Dr. Thomas Martin Sobottke
For Struggles for Justice

9 thoughts on “November 2012: The Most Important election since 1860 by Thomas Martin Sobottke

  1. Please don’t ever write democrats will accept a fair election! Have you been in wisconsin for the past year. Im pretty sure they didn’t accept a fair election. I’m positive they didn’t accept 12 fair elections.

  2. Let us hope that the outcome will be what we want but wthout the horrible side effect like the 1860, the good guys and bad guys are here again only the names have changed and party poles have shifted priorities

  3. Erik: The election in November 2010 has never been the issue. Announcing such a huge inititiative, planned well in advance of the election, ending collective bargaining is. There followed conduct and reveleations about Governor Walker’s associates charged with multiple felonies and the passage of the legislation in a manner that is not consistent with Wisconsin law that is the issue here. Had Walker merely balanced the budget and cut education without affecting collective bargaining or revealing himself to be in the pocket of corporations (Koch Industries) he’d be unpopular among Democrats but in no danger of a recall. The original election result was never in question and is not now. Thanks.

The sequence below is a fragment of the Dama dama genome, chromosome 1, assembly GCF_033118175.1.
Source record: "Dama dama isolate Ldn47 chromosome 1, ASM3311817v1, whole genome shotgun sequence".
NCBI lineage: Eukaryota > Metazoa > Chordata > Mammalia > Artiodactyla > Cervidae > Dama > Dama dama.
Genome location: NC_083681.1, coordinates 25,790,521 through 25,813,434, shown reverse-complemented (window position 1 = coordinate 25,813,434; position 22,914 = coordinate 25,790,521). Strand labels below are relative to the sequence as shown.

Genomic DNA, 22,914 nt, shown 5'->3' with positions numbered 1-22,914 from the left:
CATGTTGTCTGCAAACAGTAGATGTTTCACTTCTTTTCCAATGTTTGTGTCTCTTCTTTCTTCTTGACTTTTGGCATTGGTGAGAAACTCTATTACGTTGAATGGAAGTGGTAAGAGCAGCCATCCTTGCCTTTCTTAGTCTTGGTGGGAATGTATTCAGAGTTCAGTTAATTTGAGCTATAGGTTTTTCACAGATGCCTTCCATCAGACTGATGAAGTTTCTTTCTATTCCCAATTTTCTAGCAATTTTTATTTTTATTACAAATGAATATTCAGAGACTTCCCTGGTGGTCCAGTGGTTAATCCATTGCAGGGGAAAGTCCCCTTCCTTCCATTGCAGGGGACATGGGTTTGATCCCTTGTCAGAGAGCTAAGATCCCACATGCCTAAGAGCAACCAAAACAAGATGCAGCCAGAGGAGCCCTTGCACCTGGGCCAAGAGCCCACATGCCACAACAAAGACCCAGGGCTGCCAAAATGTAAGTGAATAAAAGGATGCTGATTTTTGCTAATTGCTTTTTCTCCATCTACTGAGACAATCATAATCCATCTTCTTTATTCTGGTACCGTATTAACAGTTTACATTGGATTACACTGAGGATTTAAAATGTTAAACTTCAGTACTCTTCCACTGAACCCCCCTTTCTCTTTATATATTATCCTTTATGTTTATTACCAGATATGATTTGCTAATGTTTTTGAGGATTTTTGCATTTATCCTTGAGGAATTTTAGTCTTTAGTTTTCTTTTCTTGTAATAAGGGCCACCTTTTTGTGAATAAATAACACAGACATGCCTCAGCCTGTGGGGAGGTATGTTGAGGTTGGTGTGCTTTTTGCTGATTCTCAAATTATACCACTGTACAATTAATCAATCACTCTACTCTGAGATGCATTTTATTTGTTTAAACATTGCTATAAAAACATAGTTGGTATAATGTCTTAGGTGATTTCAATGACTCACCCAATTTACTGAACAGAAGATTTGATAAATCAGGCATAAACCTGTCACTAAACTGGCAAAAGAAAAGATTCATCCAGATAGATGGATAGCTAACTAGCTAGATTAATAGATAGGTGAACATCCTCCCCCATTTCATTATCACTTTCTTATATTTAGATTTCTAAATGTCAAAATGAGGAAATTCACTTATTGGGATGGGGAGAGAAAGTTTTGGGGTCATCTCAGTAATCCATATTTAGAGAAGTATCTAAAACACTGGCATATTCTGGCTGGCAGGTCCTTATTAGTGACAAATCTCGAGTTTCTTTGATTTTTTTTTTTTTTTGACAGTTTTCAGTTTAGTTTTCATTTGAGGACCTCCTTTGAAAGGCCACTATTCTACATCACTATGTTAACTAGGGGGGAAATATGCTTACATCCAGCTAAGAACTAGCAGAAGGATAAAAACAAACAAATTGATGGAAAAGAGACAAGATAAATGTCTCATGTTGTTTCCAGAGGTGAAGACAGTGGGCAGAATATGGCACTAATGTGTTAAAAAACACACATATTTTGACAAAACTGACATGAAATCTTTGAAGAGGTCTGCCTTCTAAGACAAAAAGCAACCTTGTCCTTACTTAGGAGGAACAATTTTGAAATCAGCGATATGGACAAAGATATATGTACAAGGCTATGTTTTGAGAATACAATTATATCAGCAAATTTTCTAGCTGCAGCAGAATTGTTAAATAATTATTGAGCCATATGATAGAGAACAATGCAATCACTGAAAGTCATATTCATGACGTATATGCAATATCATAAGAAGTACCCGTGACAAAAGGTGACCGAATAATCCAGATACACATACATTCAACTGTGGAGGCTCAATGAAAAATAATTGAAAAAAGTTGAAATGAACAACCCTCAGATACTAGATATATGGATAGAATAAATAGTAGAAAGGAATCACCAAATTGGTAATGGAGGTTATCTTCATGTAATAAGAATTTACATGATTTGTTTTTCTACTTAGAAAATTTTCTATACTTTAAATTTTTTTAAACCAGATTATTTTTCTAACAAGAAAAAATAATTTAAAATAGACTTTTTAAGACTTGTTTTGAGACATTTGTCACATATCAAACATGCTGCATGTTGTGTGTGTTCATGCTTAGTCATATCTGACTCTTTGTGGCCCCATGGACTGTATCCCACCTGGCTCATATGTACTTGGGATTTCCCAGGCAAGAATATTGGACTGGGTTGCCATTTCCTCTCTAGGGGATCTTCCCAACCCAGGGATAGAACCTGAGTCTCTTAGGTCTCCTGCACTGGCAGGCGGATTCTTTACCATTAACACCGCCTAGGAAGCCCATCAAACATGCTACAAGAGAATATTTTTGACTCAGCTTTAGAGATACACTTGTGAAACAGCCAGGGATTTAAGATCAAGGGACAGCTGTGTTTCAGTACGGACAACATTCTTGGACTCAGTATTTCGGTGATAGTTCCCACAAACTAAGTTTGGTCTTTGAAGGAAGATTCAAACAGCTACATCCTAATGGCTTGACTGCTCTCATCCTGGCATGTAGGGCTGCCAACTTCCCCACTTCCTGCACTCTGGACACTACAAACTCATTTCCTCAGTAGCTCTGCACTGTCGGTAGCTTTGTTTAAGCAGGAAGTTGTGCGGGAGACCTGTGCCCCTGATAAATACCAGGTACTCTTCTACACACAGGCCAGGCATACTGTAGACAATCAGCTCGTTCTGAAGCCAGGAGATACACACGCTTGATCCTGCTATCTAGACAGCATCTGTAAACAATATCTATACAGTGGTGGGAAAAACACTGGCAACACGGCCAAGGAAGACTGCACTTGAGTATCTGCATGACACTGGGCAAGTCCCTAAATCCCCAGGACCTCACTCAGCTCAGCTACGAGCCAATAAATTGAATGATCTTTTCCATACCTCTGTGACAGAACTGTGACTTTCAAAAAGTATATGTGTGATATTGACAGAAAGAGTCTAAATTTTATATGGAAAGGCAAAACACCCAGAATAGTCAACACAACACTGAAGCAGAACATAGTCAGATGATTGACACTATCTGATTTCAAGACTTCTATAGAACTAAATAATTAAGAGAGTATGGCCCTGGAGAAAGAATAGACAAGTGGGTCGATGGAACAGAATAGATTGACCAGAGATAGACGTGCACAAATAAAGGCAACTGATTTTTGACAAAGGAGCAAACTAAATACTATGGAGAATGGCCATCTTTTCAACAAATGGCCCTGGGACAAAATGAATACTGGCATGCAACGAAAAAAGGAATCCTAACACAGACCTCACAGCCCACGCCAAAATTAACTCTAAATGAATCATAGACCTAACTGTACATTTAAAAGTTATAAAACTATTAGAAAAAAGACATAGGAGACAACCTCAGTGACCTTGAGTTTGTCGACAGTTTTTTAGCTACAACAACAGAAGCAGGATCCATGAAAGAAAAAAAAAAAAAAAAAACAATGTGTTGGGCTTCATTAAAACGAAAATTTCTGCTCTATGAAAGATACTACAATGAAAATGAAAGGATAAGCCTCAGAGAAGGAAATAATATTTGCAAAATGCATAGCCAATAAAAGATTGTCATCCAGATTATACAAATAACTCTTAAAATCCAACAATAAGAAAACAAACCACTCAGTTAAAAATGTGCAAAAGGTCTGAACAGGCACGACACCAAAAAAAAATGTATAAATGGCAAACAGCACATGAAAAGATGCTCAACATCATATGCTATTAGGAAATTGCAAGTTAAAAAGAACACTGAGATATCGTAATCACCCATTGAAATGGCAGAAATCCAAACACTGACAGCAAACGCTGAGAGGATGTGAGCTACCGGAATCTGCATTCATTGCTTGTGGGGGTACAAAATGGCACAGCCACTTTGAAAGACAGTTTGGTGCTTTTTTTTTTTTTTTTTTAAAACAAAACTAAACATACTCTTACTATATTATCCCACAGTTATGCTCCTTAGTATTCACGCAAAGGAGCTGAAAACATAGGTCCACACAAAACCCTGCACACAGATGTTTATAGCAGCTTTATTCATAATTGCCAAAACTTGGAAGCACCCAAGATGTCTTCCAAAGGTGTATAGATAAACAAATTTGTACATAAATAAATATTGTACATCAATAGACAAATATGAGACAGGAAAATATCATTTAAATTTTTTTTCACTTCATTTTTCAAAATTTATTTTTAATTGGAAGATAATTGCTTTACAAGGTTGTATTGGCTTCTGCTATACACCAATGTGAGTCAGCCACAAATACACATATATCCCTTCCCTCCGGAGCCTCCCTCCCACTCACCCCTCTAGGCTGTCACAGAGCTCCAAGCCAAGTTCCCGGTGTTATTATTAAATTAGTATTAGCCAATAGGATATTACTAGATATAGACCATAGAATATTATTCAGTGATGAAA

4. The recall was planned a day after he was elected. Collective bargaining was screwing over the tax payer. Admit that WEAC had a basic monopoly on health insurance. Isn’t it amazing how fast districts dropped WEAC. If that doesn’t tell how much they were screwing over the taxpayers, then I don’t know what is. Collective bargaining got the English teacher of the year fired. Do you see no problem with that? Why did WEAC come out with a letter before Walker was elected saying what he would do. Why aren’t Democrats campaigning on Collective Barganing, besides Falk who is just plain nuts, and her plan to raise taxes will screw over everyone. Why would they want to recall Kleefisch, who has brought companies from all over the country to move to Wisconsin. Everything the democrats “rallied” on Walker doing, basically turned out to help Wisconsin. Now they have fake calls of the War on Women. Had the democrats not been shown to be in the pockets of the public unions, Wisconsin wouldn’t have been in the financial disaster it was in!